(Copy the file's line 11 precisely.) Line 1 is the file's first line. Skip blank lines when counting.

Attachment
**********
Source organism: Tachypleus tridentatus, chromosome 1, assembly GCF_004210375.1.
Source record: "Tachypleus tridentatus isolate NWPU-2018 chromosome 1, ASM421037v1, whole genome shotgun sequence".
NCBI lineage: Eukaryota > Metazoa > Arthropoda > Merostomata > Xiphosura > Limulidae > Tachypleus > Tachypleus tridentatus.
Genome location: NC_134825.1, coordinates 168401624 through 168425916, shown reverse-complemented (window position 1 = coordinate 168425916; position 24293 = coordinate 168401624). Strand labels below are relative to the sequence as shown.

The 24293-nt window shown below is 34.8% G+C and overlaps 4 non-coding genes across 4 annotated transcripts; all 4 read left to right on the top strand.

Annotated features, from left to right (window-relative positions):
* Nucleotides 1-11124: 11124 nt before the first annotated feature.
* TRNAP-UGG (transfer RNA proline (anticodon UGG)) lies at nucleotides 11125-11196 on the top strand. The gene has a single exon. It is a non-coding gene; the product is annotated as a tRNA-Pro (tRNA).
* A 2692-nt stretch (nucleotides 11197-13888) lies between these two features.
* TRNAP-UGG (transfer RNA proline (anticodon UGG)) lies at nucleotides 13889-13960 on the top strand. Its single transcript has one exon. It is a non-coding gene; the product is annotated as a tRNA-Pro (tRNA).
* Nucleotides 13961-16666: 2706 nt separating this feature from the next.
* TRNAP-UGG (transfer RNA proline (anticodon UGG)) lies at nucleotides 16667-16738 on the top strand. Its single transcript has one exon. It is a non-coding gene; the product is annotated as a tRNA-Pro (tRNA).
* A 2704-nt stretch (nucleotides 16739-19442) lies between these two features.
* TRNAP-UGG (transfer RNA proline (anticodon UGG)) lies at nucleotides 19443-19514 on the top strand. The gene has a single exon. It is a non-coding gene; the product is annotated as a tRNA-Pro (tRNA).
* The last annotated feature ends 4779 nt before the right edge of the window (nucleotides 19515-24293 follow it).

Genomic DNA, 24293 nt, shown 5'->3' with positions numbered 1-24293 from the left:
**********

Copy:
* Nucleotides 13961-16666: 2706 nt separating this feature from the next.